Monday, October 31, 2011

Great State Censuses

One of the interesting things about RI researchers that I've run into is that they are often looking for those old 17th and 18th century families. If that's what you're searching for, skip to the end, because this post is about a fabulous resource that's free online for those of us with 19th and 20th century RI ancestors.

My RI families are late 19th century and 20th century immigrants, and many of the published materials deal with the older, Roger Williams era families. For those of us with immigrant ancestors from Ireland, French-Canada, Italy, and the Azores, the Family History Library has digitized and indexed the 1885, 1905, 1915, 1925 and 1935 RI state censuses. The 1895 census doesn't exist. The other censuses, however, can be searched online at

The index will bring you directly to the images of the census that you're interested in.  There are funky things to know about each census year, for example, the 1885 census list men and women in separate records, so it doesn't put people into family units. But by using the 1880 US Federal census to fill out family groups, you can then search the 1885 for each family member. The census will give District, family number and number in family as well as relationship to head of family, so you can cross reference the people you know, and perhaps find some that you don't. It also gives occupation and number of months attending school. Check it out for one of my guys Frank E. Noyes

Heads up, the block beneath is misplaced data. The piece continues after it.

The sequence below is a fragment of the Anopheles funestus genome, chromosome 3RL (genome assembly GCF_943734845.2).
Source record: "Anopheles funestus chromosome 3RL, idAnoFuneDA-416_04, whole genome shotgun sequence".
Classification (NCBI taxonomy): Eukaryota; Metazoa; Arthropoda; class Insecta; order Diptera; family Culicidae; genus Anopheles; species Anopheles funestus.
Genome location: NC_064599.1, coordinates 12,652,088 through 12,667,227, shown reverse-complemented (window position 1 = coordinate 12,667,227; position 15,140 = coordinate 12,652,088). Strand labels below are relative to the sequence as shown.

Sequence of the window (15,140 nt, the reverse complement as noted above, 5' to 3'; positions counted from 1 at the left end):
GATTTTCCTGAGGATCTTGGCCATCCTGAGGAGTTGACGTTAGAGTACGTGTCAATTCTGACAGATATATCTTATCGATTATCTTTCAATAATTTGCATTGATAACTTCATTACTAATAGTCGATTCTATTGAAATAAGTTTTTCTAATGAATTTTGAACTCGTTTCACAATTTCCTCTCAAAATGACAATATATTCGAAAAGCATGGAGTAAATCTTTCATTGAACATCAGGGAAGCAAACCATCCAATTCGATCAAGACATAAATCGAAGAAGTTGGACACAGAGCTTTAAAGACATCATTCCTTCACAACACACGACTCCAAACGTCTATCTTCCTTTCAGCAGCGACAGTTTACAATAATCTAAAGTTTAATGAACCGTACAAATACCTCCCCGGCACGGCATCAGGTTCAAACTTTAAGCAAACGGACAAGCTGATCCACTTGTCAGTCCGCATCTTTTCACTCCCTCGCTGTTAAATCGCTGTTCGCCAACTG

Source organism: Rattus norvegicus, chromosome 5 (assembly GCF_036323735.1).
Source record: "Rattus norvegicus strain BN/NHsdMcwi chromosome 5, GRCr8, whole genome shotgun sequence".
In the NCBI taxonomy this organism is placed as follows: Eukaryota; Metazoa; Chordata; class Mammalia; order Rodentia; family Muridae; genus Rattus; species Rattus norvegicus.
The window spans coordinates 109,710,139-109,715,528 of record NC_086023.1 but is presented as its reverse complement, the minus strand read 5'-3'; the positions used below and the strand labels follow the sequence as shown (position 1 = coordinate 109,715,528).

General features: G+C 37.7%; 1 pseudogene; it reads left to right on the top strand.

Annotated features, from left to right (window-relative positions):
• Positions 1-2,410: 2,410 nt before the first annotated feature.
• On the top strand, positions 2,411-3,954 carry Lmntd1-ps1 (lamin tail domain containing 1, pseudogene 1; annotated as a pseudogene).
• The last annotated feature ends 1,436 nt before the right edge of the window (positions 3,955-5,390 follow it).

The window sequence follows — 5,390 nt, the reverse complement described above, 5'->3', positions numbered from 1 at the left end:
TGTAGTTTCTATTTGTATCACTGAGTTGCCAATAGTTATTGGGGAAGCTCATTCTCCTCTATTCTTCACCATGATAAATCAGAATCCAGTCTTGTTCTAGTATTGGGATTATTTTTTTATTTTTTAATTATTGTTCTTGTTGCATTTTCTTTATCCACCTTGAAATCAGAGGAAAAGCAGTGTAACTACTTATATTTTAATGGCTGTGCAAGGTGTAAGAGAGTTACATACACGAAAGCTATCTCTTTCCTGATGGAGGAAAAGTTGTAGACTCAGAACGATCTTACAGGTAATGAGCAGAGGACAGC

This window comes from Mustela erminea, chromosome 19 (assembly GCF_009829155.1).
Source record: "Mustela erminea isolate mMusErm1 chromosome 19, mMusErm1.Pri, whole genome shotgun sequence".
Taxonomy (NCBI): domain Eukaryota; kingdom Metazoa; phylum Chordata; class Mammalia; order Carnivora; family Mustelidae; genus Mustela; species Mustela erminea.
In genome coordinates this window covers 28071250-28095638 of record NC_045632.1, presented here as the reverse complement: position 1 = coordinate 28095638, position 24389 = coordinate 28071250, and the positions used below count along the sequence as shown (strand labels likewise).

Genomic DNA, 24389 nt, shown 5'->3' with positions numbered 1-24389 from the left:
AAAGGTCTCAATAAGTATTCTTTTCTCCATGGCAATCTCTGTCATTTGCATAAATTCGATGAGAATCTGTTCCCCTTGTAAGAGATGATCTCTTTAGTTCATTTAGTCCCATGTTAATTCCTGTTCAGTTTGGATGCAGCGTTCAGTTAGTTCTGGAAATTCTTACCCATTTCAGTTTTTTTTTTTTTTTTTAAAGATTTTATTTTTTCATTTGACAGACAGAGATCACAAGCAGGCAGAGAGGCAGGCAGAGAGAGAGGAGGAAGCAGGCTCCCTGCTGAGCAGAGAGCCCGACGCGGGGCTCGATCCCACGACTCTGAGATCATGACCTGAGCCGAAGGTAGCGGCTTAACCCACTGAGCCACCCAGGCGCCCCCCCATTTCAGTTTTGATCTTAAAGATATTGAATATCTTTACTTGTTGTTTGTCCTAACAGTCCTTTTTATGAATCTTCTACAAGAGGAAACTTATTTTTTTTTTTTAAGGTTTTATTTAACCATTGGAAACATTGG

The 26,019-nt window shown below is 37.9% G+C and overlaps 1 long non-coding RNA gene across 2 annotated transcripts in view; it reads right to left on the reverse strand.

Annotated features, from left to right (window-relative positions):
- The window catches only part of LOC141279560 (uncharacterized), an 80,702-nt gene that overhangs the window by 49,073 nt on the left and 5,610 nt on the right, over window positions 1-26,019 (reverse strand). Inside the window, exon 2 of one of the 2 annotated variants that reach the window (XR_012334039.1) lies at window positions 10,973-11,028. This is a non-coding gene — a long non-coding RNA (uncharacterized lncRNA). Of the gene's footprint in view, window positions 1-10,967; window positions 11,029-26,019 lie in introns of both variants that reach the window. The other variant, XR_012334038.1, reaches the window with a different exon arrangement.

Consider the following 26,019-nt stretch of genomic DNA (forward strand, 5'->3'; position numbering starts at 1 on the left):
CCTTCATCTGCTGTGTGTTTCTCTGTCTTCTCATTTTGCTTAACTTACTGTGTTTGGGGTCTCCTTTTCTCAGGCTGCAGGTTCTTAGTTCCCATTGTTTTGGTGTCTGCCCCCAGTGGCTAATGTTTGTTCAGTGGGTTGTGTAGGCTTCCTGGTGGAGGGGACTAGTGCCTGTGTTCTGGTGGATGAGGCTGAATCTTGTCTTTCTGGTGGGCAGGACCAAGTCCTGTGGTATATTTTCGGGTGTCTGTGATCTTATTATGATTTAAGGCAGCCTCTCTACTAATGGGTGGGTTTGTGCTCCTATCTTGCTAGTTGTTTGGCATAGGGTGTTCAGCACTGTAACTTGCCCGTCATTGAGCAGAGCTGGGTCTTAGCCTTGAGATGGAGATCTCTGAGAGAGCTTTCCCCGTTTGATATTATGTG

The 1905 State Census entry of Frank E. Noyes is on index cards and covers 2 pages (don't forget the 2nd page!).
 This census gives  additional information such as years living in RI, religious affiliation, whether the individual is a registered voter, etc. For women, it identifies the number of children, as well as the number of children living as of June 1, 1905. All good information for our family history. See
for Frank's wife, Dora's, 2nd page, for more info about her parent's birthplaces.

For immigrants, it can be great to know how long they've been in the US, and other information about their employment, naturalization status and how long they've been in RI, if different from how long they've been in the US.

In the next post, we'll check out the 1925 and 1935 RI censuses, see you then!

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